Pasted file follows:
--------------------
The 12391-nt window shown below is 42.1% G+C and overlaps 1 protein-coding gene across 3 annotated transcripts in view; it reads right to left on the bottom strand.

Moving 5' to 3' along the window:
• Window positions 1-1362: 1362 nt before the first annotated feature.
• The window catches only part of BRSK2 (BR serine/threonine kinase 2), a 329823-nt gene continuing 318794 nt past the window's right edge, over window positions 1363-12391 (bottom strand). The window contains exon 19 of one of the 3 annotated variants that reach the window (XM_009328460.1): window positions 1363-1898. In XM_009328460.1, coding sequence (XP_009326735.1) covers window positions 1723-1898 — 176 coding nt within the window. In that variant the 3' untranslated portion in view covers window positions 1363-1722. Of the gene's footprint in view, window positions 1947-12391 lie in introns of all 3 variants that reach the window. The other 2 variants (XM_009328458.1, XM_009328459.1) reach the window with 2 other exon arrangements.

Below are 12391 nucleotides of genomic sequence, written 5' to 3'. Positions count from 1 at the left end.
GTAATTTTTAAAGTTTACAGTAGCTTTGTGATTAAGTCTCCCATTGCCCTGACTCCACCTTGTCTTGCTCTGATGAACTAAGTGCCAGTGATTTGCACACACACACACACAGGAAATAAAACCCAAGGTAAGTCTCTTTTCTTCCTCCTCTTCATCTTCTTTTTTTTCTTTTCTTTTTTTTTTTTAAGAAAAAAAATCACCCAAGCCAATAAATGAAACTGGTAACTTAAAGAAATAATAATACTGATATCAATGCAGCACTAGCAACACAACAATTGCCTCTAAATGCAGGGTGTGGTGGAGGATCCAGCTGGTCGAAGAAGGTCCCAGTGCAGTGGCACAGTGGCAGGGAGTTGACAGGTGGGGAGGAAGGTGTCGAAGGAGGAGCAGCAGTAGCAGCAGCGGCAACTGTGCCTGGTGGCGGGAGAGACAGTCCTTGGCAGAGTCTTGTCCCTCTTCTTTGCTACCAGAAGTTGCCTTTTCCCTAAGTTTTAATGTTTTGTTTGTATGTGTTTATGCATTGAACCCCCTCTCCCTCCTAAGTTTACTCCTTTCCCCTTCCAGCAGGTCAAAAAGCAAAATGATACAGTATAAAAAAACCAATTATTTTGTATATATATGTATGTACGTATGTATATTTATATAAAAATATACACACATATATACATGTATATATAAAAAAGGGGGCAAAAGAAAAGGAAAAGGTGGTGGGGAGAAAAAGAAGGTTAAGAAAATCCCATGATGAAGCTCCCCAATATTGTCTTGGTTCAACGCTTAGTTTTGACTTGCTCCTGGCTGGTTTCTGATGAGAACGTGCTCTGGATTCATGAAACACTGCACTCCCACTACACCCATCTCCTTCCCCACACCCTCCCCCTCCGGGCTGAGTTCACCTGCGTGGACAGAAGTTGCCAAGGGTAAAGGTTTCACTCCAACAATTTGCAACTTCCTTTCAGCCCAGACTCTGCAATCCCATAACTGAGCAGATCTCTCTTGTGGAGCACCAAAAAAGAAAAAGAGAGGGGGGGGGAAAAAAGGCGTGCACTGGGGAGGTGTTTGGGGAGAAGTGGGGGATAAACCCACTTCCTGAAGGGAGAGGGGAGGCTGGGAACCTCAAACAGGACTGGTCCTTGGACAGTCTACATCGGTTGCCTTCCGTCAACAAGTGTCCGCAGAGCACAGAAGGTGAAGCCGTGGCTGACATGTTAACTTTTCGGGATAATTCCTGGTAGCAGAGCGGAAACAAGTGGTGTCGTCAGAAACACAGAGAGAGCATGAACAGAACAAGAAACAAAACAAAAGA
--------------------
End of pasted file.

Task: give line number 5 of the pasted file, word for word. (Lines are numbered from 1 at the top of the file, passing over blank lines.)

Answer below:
Below are 12391 nucleotides of genomic sequence, written 5' to 3'. Positions count from 1 at the left end.